Monday, March 11, 2013

Secrets of the Metaverse Part 4

Parts 1-5:

    1. What is the Metaverse?
    2. How is the Metaverse data stored?
    3. Is there a limit to how many Metaverse attributes I can have?
    4. Has access to the metaverse gotten faster with recent releases?
    5. How do I safely query the metaverse?

    Has access to the metaverse gotten faster with recent releases? Well I won't cover everything they have done but two really significant things:

    1) Skinnier clustered index key for the mms_metaverse table:

    2) Sequential numbering of the clustered index key

    1) Skinnier clustered index key for the mms_metaverse table:

      Old New
    column used as the clustered Index key: object_id row_key
    DataType: uniqueIdentifier big_int
    Size: 16 bytes 8 bytes

    The mms_metaverse table previously used the object_id column of type uniqueIdentifier (16 bytes) as the clustered index key. The product group added a new column called row_key of type big_int (8 bytes).

    So how does this help?

    Think of a database table like a book. The clustered index is the Table of Contents and the main text of the book, excluding the indexes in the back. There is only one order for the book to go in and that is the same with a table. In the book the key used in the table of contents is the page #. In a table we pick one or more columns to serve as the clustered index key.

    The non-clustered indexes are like the indexes in the back of the book (a topical index, a place index, a person index) and they make include the clustered index key. So the topical index lists a subject and then the page(s) where it is found.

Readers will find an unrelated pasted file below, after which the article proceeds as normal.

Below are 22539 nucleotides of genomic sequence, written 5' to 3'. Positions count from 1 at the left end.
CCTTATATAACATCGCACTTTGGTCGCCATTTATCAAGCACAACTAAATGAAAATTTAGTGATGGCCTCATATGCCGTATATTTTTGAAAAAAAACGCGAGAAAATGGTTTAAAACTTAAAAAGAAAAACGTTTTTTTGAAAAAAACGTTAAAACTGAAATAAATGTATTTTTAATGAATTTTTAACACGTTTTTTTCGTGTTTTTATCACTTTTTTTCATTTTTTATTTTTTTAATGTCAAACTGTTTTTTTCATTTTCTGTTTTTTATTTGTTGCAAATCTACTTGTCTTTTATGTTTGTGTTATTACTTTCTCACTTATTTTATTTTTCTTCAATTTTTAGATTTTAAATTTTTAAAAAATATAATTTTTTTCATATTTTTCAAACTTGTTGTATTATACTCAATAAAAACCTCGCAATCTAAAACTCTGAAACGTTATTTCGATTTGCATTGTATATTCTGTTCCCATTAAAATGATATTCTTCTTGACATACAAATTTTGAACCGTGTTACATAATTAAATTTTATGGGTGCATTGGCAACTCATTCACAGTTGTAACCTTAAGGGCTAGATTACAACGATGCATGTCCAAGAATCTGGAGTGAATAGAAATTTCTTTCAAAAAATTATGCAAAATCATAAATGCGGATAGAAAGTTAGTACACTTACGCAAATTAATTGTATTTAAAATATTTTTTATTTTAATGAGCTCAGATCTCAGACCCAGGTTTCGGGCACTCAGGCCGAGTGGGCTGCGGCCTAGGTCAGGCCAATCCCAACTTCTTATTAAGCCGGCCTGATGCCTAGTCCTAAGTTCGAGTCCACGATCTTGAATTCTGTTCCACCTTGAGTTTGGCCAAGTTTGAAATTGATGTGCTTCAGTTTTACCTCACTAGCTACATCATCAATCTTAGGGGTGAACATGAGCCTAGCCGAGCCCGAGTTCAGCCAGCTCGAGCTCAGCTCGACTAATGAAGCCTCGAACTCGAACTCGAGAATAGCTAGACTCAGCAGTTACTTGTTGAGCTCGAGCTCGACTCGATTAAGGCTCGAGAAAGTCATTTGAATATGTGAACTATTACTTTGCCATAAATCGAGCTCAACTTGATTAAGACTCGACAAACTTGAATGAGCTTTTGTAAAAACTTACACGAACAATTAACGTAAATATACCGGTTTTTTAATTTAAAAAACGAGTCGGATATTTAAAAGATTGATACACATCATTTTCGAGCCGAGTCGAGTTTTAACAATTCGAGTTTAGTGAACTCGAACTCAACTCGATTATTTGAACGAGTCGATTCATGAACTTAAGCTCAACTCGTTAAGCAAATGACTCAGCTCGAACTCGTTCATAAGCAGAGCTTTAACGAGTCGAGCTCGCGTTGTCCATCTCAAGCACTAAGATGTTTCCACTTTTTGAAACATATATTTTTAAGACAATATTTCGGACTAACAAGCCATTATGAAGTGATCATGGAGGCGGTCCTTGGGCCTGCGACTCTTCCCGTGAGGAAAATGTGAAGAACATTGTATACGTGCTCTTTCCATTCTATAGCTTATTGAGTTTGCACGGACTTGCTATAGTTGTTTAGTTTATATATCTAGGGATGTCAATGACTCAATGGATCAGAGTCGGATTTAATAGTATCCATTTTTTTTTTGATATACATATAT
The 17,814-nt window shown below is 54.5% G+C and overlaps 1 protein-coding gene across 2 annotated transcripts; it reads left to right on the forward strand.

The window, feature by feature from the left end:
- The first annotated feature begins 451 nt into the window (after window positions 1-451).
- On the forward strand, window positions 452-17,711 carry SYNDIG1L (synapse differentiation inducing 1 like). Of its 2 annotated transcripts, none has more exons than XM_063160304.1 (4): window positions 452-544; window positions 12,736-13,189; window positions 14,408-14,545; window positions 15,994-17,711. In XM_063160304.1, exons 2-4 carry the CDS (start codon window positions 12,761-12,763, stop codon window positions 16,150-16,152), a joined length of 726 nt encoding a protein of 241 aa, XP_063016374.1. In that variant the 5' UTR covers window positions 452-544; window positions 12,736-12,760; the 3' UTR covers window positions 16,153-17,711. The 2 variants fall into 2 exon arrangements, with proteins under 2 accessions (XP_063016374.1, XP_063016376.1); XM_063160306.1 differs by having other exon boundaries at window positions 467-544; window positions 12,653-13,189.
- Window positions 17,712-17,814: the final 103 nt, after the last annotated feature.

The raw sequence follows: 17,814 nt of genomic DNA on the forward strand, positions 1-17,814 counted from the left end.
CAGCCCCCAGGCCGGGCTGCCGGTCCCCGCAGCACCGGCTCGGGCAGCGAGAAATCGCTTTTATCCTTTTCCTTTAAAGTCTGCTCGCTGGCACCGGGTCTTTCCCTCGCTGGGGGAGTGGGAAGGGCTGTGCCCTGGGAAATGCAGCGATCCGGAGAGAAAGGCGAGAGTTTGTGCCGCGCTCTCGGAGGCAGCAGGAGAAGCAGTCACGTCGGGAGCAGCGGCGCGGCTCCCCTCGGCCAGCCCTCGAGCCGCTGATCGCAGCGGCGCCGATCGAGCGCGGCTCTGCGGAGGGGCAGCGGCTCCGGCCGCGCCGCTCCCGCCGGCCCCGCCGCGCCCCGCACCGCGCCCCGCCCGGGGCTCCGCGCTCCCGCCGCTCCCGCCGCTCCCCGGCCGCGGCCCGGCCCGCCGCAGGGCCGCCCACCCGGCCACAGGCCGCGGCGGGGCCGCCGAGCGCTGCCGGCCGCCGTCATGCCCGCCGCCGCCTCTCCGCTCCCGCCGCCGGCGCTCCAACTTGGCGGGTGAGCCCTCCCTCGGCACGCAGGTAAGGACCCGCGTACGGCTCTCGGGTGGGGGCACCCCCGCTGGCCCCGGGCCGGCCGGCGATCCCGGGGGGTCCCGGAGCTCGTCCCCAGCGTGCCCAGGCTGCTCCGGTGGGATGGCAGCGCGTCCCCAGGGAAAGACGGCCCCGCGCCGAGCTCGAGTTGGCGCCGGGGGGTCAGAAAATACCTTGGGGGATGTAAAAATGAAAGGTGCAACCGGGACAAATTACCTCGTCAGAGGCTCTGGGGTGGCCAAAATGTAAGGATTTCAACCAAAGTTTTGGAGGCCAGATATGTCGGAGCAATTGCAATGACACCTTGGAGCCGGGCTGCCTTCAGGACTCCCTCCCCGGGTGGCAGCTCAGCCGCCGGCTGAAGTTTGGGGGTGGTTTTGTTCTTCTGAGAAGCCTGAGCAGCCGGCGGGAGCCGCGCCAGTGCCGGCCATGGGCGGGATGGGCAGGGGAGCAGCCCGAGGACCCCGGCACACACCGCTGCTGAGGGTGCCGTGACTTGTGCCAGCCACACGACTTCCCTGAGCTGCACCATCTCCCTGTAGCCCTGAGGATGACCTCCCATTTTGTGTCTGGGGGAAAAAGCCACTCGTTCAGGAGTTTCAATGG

Clustered Index ~ Table of Contents

    Clustered Index Key ~ page number

    Non-Clustered Index ~ Topical Index at the back of the book

    Non-Clustered Index Key ~ topic

    Pretend we had to pad the page # so it looked like 00000000045?

    Chapter 1 page 0000 0000 0000 0000 0000 0000 0001

    Chapter 2 page 0000 0000 0000 0000 0000 0000 0093

    Then the topical index would look like (the topical index includes the key from the table of contents -- the page number):

    Beach 0000 0000 0000 0000 0000 0000 0006

    Desert 0000 0000 0000 0000 0000 0000 0020

    Suddenly this limits how many columns of the index I can print on a single page.

    Both the table of contents and the index are much larger consuming more pages. It also takes more time to search through those pages for my topic.

    By going to a skinnier clustered index key it is as though the product group changed the book to be like this:

    Chapter 1 page 0001

    Chapter 2 page 0093

    and the index to this:

    Beach 0006

    Desert 0020

    Suddenly the table of contents and the index take fewer pages and it is faster to leaf through them when searching. So it is with a database table reading the table and its indexes is now much faster.

    2) Sequential numbering of the clustered index key

    This new column has data populated automatically using the SQL Server identity feature (this feature allows new rows to be added with an incrementing counter). Previously new pages would be inserted in random order and sometimes that mean splitting pages.

    So how does this help?

    The use of an identity column to increment 1 by 1 as opposed to a randomly generated unique identifier is enormously helpful in writes and will lead to less fragmentation. Whereas prior to the change a new row could be inserted anywhere in the entire table, now it will be inserted at "the end."

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